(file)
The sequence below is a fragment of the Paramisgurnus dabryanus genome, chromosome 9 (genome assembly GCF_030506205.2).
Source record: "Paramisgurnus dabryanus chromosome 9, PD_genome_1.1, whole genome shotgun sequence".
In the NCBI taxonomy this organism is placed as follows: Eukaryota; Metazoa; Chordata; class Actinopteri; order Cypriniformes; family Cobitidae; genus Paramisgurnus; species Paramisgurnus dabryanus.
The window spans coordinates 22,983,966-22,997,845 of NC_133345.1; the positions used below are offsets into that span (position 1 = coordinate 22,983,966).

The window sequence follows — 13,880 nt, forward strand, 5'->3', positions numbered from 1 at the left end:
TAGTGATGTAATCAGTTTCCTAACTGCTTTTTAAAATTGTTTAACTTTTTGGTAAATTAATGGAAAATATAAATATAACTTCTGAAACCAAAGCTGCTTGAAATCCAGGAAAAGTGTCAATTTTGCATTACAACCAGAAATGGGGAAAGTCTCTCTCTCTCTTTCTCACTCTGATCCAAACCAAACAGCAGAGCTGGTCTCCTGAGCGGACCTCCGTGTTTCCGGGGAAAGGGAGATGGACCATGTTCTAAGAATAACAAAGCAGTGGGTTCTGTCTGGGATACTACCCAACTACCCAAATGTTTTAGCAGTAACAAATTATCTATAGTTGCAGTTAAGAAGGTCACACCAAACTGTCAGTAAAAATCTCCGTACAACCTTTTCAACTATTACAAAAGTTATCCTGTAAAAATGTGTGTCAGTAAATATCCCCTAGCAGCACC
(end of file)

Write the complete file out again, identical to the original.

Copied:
The sequence below is a fragment of the Paramisgurnus dabryanus genome, chromosome 9 (genome assembly GCF_030506205.2).
Source record: "Paramisgurnus dabryanus chromosome 9, PD_genome_1.1, whole genome shotgun sequence".
In the NCBI taxonomy this organism is placed as follows: Eukaryota; Metazoa; Chordata; class Actinopteri; order Cypriniformes; family Cobitidae; genus Paramisgurnus; species Paramisgurnus dabryanus.
The window spans coordinates 22,983,966-22,997,845 of NC_133345.1; the positions used below are offsets into that span (position 1 = coordinate 22,983,966).

The window sequence follows — 13,880 nt, forward strand, 5'->3', positions numbered from 1 at the left end:
TAGTGATGTAATCAGTTTCCTAACTGCTTTTTAAAATTGTTTAACTTTTTGGTAAATTAATGGAAAATATAAATATAACTTCTGAAACCAAAGCTGCTTGAAATCCAGGAAAAGTGTCAATTTTGCATTACAACCAGAAATGGGGAAAGTCTCTCTCTCTCTTTCTCACTCTGATCCAAACCAAACAGCAGAGCTGGTCTCCTGAGCGGACCTCCGTGTTTCCGGGGAAAGGGAGATGGACCATGTTCTAAGAATAACAAAGCAGTGGGTTCTGTCTGGGATACTACCCAACTACCCAAATGTTTTAGCAGTAACAAATTATCTATAGTTGCAGTTAAGAAGGTCACACCAAACTGTCAGTAAAAATCTCCGTACAACCTTTTCAACTATTACAAAAGTTATCCTGTAAAAATGTGTGTCAGTAAATATCCCCTAGCAGCACC